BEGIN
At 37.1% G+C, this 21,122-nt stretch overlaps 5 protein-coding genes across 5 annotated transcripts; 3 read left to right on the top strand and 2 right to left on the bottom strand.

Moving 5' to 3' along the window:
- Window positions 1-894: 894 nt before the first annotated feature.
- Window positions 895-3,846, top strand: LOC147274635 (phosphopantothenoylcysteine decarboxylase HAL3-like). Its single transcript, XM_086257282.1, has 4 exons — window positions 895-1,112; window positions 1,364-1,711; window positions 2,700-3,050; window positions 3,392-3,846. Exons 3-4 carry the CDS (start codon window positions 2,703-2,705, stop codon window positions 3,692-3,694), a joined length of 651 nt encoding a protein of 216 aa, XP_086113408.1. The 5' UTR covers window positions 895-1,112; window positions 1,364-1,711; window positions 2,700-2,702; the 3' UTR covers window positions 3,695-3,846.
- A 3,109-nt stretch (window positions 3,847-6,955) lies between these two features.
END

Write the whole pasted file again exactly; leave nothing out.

At 37.1% G+C, this 21,122-nt stretch overlaps 5 protein-coding genes across 5 annotated transcripts; 3 read left to right on the top strand and 2 right to left on the bottom strand.

Moving 5' to 3' along the window:
- Window positions 1-894: 894 nt before the first annotated feature.
- Window positions 895-3,846, top strand: LOC147274635 (phosphopantothenoylcysteine decarboxylase HAL3-like). Its single transcript, XM_086257282.1, has 4 exons — window positions 895-1,112; window positions 1,364-1,711; window positions 2,700-3,050; window positions 3,392-3,846. Exons 3-4 carry the CDS (start codon window positions 2,703-2,705, stop codon window positions 3,692-3,694), a joined length of 651 nt encoding a protein of 216 aa, XP_086113408.1. The 5' UTR covers window positions 895-1,112; window positions 1,364-1,711; window positions 2,700-2,702; the 3' UTR covers window positions 3,695-3,846.
- A 3,109-nt stretch (window positions 3,847-6,955) lies between these two features.